Latest data from the Central Bank of Kenya (CBK) shows that the volume of imports from Tanzania has surged in the past six months as the two countries continue to pursue friendly trade relations.
Kenya’s imports from Tanzania grew nearly three-quarters in the six months to June 2021 compared with a year earlier—coinciding with the thawing of trade ties between the two neighbours.
According to data details, the value of goods that Kenya imports from Tanzania — including cereals, wood, and edible vegetables — hit a high of Sh370 billion in the review period, according to data from the Kenya Revenue Authority (KRA) published by the CBK.
The 70% surge in goods bought from Tanzania outpaced that of exports, which grew at a five-year high, resulting in a rare trade deficit of Sh21.02 billion.
The CBK data shows exports to Tanzania — including pharmaceutical products, plastics, iron, and steel — bumped 21.4% to Sh340 billion, the highest since the first half of 2016.
President Uhuru Kenyatta and his Tanzanian counterpart, President Suluhu Hassan, early May pledged to end persistent strained trade relations between the two largest economies in the six-nation EAC bloc which have, for years, hindered the smooth flow of goods and services.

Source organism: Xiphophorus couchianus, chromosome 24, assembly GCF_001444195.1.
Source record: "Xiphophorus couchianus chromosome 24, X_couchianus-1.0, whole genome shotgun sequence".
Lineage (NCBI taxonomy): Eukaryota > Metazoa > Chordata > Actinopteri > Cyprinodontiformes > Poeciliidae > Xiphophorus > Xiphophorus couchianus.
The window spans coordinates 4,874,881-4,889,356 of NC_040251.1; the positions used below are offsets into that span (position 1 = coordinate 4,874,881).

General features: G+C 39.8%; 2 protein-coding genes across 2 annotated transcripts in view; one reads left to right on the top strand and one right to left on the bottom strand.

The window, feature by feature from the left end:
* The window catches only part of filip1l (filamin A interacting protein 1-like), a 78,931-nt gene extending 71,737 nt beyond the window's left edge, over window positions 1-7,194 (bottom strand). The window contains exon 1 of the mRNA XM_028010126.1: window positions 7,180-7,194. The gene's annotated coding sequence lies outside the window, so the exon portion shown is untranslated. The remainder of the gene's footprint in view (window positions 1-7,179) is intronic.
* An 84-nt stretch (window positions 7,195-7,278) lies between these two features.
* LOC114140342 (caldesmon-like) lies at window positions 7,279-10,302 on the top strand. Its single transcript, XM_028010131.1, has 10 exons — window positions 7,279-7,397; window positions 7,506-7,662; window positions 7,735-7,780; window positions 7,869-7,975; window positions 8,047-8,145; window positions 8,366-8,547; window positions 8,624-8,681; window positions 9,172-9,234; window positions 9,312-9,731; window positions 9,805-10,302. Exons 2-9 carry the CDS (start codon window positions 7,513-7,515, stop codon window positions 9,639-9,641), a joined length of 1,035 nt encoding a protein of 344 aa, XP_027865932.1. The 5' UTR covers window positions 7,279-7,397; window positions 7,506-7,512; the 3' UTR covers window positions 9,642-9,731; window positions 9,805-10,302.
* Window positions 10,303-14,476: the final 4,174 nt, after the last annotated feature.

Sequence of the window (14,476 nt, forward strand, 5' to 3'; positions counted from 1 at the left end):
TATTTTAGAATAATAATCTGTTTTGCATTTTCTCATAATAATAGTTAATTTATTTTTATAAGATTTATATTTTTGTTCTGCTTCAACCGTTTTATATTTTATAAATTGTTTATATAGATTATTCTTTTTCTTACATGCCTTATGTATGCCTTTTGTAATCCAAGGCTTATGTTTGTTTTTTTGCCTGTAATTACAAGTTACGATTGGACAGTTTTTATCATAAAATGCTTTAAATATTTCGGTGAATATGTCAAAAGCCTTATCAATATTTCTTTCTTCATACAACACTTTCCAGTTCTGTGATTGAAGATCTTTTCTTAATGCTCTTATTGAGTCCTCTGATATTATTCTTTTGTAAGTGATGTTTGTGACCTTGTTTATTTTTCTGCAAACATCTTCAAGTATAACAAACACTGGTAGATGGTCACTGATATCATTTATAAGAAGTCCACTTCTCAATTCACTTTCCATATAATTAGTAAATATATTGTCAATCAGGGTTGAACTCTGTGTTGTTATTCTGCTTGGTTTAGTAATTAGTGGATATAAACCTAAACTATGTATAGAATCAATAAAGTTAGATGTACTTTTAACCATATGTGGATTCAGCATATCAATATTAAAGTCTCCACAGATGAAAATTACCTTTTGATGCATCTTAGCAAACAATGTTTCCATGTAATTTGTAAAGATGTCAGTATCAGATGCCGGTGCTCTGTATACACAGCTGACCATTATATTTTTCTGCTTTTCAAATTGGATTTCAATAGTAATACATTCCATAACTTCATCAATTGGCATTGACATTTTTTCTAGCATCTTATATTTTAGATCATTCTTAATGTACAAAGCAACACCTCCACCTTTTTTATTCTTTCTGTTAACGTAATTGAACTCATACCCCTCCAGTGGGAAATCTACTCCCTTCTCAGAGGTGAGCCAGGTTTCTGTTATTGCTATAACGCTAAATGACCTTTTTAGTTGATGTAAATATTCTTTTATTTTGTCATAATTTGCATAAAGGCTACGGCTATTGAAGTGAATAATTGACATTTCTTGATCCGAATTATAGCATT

The Tanzanian president’s visit to Nairobi — which, among others, saw the two countries sign a deal to build a gas pipeline from Dar es Salaam to Mombasa — touched off a series of joint trade meetings aimed at flattening barriers to the flow of goods.
Trade minister Betty Maina and her Tanzanian counterpart, Kitila Mkumbo, led delegations to a four-day meeting in Arusha — the headquarters of the EAC — weeks after the two presidents met in Nairobi.
This was followed by a three-day investment forum of manufacturers from both countries in Dar es Salaam from July 7 where the Kenya Association of Manufacturers (KAM) and the Confederation of Tanzania Industries resolved to jointly lobby authorities to end crippling non-tariff barriers.
“Kenya and Tanzania have the capability and capacity to add value to the wide array of resources that both countries have for export markets,” KAM chairperson Mucai Kunyiha told the forum in Dar es Salaam.
“However, achieving this is hindered every time the business community encounters impediments to trade, consequently impacting the benefits of trade to the entire [EAC] region.”
Kenyan manufacturers had in recent years protested “discriminative” duties and non-tariff barriers such as double inspection of goods for standards by Tanzania which had made supplies such as meat, milk, and related products to the neighbouring country uncompetitive.
The protectionist fees, Kenyan manufacturers argued, was against the EAC Common Market Protocol, which requires member states to open up borders to facilitate free movement of goods, labour, services as well as capital.
Less than two months to Ms Suluhu’s visit, Kenya had banned maize imports from Tanzania and Uganda, citing a higher level of aflatoxin than the required minimum of 10 parts per billion and sparking protest from Dar es Salaam and Kampala.